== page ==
Construction of the
new Horton Children’s Center at Sunset Hill Farm Park has hit a hiccup that
could cost an extra $19,000, according to Park Superintendent Walter Lenckos.
Lenckos brought a
change order from Chester Inc., the construction manager on the project, to
the County Park Board’s meeting yesterday following the discovery that there
is unstable soil where the parking lot for the new grain-bin shaped
education center was planned.
The root of the
problem is debris--wood and concrete pieces from an old barn-- buried in the
soil on the parking lot site. A subcontractor working for Chester quoted
Lenckos a price of approximately $19,000 to stabilize the soil 18 inches
down using materials already on site and remove the debris.
At this pace, the
Horton Children’s Center won’t be open to the public at the Spring-Out to
Sunset Festival, May 18, after all, though the parking lot may be the only
Craig Kenworthy was uncomfortable with the way the change order was
presented, given that Chester’s subcontractor excavating the site has
threatened to leave on another job if they aren’t given a task soon.
Vice-president Rich Hudson noted that Porter County’s had six inches of rain
since Saturday, so any decision they make on the construction will have to
wait until the ground dries out, anyway.
if 18 inches of stabilization on the site would be enough or if debris might
be buried deeper, and whether or not a good estimation of that can be made
in the mud. Either way, Kenworthy was concerned about the longevity of the
eventual parking lot.
“None of us can
control the rain. What we can control is making sure when we make this
decision that the ground is at the point that it naturally is and not
saturated by as much rain as its sitting on now,” Kenworthy said.
“I’m not willing to
spend this money unless it’s absolutely necessary to spend it,” he added.
Lenckos noted that
the work has a one year warranty, but Kenworthy was concerned about problems
years, not months, down the line. “It might not be my problem, but for some
park board down the line in ten years its’ gonna be their issue,” Kenworthy
said. “We’ve got to be good stewards on this, we really have to.”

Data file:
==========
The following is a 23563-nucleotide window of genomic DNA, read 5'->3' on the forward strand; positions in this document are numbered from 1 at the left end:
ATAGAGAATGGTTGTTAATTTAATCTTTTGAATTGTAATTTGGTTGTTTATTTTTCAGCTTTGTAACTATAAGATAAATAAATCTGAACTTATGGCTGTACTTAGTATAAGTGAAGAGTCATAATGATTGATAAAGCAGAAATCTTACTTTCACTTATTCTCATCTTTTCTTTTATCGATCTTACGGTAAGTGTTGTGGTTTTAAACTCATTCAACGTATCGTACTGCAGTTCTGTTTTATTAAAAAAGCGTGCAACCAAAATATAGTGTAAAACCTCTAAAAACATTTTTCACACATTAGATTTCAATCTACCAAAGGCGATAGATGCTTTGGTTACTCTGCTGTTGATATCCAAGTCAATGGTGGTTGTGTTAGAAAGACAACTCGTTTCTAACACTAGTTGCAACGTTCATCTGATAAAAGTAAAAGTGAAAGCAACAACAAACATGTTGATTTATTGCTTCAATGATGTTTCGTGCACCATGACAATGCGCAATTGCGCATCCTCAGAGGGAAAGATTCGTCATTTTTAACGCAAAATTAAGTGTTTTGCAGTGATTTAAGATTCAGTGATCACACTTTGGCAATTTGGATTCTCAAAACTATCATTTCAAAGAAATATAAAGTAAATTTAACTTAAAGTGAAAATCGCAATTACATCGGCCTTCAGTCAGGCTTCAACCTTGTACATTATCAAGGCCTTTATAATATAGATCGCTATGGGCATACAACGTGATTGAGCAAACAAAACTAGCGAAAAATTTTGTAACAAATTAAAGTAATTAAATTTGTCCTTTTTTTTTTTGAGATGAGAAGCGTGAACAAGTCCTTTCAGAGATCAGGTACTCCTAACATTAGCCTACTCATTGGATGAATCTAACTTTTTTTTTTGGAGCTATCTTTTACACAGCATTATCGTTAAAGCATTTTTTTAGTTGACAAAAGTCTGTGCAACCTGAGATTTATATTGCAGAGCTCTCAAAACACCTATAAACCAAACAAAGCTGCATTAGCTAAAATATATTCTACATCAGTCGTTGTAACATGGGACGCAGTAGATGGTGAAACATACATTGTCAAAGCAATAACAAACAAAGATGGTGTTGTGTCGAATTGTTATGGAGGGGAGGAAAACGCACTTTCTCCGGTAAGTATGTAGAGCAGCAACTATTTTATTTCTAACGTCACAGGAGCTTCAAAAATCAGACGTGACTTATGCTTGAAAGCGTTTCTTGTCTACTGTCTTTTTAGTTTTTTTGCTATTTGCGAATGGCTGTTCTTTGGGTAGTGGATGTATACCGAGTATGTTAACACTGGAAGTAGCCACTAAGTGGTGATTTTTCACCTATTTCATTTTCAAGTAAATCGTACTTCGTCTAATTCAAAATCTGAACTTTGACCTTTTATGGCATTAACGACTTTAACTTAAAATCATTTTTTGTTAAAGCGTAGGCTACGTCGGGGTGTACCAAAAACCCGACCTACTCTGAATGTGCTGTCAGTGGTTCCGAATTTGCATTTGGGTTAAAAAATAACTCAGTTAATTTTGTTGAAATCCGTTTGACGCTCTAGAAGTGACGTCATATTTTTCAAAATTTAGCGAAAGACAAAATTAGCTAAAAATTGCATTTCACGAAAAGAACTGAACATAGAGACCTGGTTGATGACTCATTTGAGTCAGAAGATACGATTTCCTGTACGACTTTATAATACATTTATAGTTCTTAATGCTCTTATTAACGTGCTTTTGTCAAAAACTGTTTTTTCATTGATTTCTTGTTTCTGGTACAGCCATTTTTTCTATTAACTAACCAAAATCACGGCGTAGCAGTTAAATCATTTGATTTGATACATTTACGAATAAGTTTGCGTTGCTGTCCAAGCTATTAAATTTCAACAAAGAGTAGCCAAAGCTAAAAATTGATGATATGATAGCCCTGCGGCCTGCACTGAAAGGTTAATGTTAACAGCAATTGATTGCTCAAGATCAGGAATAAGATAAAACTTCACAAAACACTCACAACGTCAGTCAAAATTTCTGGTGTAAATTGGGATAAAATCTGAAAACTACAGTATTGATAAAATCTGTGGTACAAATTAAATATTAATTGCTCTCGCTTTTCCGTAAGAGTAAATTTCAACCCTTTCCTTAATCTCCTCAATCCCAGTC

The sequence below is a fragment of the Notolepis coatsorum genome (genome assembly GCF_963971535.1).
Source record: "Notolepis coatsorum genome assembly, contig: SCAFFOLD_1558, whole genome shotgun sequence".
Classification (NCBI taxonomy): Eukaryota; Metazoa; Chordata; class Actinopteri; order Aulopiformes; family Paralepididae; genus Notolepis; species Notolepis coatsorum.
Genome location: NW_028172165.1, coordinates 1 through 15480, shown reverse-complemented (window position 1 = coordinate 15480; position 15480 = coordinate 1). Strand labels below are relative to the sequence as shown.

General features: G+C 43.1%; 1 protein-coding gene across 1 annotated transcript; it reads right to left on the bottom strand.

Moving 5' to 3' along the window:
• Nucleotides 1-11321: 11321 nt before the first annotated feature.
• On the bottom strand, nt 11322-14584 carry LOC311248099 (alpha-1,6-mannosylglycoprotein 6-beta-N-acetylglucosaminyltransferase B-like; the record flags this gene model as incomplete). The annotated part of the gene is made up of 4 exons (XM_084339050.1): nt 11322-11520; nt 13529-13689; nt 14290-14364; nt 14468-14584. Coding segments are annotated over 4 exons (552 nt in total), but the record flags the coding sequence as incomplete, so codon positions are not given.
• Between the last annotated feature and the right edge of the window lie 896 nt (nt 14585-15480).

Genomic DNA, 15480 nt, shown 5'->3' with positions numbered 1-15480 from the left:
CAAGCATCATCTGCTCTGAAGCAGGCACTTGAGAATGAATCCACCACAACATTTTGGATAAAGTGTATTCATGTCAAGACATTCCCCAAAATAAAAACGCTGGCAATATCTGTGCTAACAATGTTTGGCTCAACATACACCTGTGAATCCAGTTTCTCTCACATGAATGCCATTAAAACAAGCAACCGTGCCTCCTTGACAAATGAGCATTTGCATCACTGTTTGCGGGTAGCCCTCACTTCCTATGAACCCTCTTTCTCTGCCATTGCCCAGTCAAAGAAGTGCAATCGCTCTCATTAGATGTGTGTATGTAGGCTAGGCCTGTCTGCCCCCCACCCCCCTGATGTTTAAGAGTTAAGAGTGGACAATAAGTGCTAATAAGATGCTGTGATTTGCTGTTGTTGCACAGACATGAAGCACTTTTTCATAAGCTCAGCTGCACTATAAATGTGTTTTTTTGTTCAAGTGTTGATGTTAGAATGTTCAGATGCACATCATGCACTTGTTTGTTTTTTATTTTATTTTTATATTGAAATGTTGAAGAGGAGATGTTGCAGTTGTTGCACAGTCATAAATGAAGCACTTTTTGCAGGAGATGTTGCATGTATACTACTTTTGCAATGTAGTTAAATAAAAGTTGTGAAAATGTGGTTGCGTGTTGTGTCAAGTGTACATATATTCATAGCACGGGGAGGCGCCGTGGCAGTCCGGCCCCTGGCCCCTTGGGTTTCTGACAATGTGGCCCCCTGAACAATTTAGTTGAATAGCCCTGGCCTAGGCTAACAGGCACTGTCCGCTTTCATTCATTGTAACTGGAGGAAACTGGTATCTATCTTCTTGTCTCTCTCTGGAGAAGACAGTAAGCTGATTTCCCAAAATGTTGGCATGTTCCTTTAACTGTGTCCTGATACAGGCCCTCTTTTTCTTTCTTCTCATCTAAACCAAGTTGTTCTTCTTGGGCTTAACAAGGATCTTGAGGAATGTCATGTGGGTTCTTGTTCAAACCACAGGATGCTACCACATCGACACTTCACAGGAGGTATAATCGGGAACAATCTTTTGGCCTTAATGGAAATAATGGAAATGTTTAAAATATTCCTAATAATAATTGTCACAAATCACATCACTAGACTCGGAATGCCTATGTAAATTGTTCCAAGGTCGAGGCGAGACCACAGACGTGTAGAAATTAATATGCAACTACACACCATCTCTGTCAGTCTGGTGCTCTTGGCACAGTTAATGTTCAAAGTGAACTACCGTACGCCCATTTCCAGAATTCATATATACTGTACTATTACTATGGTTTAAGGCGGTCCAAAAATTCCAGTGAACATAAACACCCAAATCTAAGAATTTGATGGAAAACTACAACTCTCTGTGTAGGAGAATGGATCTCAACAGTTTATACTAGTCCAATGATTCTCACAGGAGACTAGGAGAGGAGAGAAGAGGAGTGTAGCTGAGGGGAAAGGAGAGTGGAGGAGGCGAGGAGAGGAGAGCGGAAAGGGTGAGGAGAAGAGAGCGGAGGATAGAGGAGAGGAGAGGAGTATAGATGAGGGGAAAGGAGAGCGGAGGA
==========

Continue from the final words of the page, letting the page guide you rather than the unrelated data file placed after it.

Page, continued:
Board member Drew
Armstrong asked advice from County Council member Jeff Larson, R-At-large,
who was in the audience. Larson advised them that inviting Chester and the
subcontractor to a public meeting and getting a written guarantee for the
work might be their best bet.
The Board voted to
table the discussion and have Lenckos contact Chester to set up a meeting in
In other business,
Lenckos made a reminder that Spring-Out to Sunset is Saturday, May 18 from
noon to 4 p.m. and at 4 p.m. Mojo Morganfield, a son of Blues legend Muddy
Waters, will headline a concert. Admission to Spring-Out is $5 per car.
Lenckos emphasized that there are still slots open for the Kansas City
Barbecue Society competition. The contest is open to the public. There are
four food categories entrants must compete in, and no propane is allowed.
reported, “Programs and summer camps are really rocking right now.” Summer
camps are about three-fourths full and programs are filling up fast.
Also, the Board
decided by consensus that it would be willing to entertain a discussion with
the Northwest Indiana Croquet Association again, after the group backed out
of a proposal to lease a portion of Sunset Hill to build a championship
croquet field and clubhouse. Since the County Park Board cited environmental
concerns stemming from the special lawn care needed on croquet courts and
concerns about public access, the group was rebuffed by the Chesterton Park
Board when it asked for space at Dogwood Park. In correspondence with
Lenckos, the group’s attorney Michael Sawyier has said they’re willing to
work with the board on those concerns.